Wednesday, November 30, 2016

Gender Stricture

I'll be starting with a completely unscientific and possibly offensive observation.

I had heard once that the percentage of the population that identifies as queer (and at the time it was "gay", but I think "queer" works better here) was ten percent. The last data I saw estimated it was closer to four percent, but I had ten in mind for a long time. However, among professional entertainers - especially dancers and figure skaters - that percentage seemed much higher, with maybe as many as fifty percent among the men. However yet again, that did not seem to be the case with the Russians, where there were many more straight men performing.

Other things I have read don't really indicate that Russian society is more accepting of homosexuality, so I didn't think that was the reason. It does seem possible that the Russian concept of masculinity is better at including artistic expression. Honestly, that doesn't require being that open-minded, because there is a lot of strength and athleticism involved in those pursuits.

My point in even mentioning this is that it seems likely that the demands of masculinity - at least in US culture - can discourage many boys from pursuing various artistic paths. There are probably many who could have been really great, and it would have been satisfying for them and edifying for the people who got to see them perform, but the possibilities get discarded, because it's for sissies.

This is where I write about Suzanne Pharr's Homophobia: A Weapon of Sexism.

A couple of things stood out early. Part of her early work was with domestic violence. Many of the battered women had been called "lesbians" by their batterers. Often they were not lesbians, but the term was used to justify the beatings.

Pharr started giving workshops on homophobia for both straight and lesbian women, and it was energizing for all of them. She asked them to visualize what the world would be like without homophobia, and it was huge for them. Part of that is that when you are surrounded by domestic crisis, so much time is spent in responding to damage that you don't get to spend a lot of time on vision. And a big part of it was just imagining taking away those restraints.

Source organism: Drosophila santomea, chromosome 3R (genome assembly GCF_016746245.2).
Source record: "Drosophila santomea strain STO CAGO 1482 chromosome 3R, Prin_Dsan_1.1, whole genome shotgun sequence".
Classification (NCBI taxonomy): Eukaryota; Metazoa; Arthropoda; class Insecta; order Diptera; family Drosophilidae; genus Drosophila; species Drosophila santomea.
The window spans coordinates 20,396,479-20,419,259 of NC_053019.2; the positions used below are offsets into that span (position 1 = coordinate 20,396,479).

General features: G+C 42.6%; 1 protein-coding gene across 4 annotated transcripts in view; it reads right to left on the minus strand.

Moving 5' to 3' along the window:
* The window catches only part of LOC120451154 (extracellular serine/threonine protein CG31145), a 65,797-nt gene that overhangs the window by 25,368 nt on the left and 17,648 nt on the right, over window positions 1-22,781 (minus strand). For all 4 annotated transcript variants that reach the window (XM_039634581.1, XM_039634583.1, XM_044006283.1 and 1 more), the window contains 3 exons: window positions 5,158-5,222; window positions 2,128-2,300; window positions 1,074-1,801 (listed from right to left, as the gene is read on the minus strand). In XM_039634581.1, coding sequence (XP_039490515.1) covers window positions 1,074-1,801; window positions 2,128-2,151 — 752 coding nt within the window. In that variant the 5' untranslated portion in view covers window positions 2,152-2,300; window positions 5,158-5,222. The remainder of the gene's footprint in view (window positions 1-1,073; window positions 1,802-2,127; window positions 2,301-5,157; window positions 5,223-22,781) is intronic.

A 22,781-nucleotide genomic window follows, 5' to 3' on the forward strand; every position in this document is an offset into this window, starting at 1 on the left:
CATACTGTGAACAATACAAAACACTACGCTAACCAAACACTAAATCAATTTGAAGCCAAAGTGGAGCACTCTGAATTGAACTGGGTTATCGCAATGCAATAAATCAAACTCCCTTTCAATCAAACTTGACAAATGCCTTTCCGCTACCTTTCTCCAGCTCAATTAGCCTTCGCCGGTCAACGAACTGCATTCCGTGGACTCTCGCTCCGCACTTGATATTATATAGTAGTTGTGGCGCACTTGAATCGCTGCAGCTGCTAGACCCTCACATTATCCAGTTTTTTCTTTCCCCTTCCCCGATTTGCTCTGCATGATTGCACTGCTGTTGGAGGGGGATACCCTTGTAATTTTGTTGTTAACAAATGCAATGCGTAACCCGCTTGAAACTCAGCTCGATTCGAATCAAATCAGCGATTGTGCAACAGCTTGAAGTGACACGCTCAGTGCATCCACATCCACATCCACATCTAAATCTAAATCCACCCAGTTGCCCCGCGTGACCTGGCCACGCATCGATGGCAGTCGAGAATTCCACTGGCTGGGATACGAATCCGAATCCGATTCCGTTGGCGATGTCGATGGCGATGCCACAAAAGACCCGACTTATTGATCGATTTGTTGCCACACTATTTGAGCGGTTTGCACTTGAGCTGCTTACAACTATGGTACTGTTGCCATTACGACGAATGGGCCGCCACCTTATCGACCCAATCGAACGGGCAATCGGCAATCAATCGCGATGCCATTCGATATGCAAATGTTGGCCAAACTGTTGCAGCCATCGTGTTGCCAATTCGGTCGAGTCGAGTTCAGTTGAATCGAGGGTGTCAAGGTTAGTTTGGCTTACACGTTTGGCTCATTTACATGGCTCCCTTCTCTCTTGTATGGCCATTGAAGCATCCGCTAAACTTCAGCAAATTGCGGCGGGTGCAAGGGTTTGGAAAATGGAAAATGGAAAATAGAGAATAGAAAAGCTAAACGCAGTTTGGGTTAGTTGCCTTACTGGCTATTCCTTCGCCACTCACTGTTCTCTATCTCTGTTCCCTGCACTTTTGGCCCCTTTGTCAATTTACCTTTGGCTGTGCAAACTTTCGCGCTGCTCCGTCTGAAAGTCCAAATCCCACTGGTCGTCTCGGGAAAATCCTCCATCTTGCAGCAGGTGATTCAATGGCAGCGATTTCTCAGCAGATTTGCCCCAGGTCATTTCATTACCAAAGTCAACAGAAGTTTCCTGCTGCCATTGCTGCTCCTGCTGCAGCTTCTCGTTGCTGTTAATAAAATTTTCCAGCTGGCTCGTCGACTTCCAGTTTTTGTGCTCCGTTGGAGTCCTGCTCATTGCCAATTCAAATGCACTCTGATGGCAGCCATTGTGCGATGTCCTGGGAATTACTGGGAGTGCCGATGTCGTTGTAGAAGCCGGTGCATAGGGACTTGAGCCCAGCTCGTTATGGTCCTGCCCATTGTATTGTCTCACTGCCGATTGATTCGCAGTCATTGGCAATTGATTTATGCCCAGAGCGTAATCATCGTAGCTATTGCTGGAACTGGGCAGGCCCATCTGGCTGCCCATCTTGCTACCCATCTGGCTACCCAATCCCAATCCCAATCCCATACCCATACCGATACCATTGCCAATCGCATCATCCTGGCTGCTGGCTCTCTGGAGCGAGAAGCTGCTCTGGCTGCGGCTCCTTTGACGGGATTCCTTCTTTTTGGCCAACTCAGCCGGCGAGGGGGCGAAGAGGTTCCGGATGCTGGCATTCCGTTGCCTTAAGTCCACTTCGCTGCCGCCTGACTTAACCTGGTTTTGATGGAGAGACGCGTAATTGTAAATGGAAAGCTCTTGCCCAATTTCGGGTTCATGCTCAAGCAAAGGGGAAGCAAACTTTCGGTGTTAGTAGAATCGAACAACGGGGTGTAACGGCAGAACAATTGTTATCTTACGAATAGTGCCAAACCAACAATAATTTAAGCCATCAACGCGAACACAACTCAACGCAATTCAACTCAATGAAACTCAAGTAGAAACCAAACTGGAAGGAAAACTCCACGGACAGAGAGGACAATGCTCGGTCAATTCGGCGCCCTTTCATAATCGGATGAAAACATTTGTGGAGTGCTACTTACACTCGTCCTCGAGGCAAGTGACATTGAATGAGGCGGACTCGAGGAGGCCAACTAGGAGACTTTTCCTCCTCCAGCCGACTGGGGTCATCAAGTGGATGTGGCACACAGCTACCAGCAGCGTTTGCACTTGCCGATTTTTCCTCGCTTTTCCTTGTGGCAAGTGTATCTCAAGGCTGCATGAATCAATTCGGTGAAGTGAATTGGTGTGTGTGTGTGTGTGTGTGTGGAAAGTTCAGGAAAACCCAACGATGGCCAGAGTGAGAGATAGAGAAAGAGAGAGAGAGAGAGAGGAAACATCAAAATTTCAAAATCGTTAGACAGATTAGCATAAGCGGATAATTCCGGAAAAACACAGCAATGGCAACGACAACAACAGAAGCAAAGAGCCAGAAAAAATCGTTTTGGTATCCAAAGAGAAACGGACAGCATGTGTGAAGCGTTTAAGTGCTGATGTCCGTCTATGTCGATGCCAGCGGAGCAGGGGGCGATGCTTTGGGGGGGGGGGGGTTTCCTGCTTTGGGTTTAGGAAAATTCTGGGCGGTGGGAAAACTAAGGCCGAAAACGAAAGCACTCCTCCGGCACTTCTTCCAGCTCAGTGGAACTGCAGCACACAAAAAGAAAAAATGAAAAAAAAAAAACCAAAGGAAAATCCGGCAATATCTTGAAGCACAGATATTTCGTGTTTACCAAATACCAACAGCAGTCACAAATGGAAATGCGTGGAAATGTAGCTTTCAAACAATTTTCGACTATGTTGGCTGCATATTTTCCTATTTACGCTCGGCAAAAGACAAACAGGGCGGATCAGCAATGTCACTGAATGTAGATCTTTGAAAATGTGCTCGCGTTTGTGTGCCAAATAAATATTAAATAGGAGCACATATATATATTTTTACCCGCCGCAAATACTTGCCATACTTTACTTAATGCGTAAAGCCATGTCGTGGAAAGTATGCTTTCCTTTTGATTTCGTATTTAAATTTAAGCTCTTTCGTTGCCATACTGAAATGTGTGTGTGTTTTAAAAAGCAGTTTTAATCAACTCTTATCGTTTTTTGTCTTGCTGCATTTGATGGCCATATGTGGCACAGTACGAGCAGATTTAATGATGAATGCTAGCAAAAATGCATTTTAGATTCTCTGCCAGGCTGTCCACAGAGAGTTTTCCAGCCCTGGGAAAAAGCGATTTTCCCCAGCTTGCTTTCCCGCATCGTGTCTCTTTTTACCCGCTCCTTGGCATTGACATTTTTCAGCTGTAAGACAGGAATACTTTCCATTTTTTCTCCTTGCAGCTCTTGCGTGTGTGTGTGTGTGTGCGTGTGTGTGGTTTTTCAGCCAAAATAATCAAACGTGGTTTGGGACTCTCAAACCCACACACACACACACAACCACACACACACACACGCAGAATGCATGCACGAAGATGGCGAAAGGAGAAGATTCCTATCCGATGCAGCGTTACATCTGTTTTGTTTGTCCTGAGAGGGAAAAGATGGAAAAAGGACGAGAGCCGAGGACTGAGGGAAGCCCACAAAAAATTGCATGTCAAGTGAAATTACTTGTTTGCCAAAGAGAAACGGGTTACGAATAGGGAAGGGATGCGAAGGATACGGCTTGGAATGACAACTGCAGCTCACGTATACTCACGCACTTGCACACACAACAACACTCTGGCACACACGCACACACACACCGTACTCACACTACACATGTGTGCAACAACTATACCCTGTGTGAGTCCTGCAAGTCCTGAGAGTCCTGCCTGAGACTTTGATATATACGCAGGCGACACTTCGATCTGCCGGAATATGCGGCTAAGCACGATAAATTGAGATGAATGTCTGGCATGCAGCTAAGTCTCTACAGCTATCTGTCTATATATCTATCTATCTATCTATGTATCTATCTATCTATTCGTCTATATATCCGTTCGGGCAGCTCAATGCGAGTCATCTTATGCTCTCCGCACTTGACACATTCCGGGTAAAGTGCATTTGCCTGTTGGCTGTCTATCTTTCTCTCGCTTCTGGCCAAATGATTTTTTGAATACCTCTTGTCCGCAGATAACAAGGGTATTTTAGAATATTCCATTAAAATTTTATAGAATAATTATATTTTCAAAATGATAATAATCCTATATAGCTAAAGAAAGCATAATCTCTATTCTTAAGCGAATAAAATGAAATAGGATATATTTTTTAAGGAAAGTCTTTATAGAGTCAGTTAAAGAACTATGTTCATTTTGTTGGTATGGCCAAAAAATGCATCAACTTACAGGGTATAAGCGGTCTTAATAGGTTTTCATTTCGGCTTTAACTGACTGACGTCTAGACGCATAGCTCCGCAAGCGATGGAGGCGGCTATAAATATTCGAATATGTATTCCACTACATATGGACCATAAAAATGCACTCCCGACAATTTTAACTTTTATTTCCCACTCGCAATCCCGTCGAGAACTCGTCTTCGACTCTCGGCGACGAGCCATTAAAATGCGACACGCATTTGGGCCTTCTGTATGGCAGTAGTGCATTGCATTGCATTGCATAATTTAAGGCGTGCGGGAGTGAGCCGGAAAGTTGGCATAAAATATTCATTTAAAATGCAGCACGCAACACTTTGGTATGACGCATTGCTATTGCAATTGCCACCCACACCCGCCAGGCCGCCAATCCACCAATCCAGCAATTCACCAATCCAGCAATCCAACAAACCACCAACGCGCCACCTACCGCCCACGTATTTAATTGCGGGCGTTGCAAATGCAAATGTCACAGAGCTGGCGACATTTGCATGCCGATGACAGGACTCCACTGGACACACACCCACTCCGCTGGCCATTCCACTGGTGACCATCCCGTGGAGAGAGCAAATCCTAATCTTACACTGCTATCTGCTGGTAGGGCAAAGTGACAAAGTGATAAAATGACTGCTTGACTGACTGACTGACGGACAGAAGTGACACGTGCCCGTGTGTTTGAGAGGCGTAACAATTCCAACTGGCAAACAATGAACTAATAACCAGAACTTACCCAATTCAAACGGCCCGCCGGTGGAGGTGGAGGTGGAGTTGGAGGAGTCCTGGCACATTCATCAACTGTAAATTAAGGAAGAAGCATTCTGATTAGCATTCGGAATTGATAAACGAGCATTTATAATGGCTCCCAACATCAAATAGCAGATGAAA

By imagining a world without homophobia, they were able to envision a world where children won't be labeled, or pushed into one direction or another. That would free children up to realize their potential. They imagined a world where people could be more affectionate - not just with partners, but with all kinds of relationships because you don't have to worry about it being misconstrued and getting you harmfully labeled. Women will be able to work any job without being called masculine. There will be less violence because men will not need to prove their manhood. People will be able to wear whatever they want.

That's one thing that people often seem to miss about social justice work. Feminism makes things better for men. Anti-racism work succeeding makes a better world for white people. Eliminating homophobia makes a better world for straight people. As important as it is to realize that marginalized people suffer more, the bigotry isn't good for anyone.

Some of my favorite male dancers have been straight, so going back to the opening, I have to admire them for persisting. I am sure there was name-calling and mockery, but they had gifts, and they developed them and shared them. That is great, and art is important.

Think about it beyond that. What do we lose by putting up barriers? Which mind that could have figured out a new technique for fighting cancer, or harnessing solar for cars, or cleaning up the oceans, was discouraged and discarded? If we weren't so consistently comfortable with marginalizing other people, pollution and disease wouldn't be allowed to take the toll they have even without new technologies.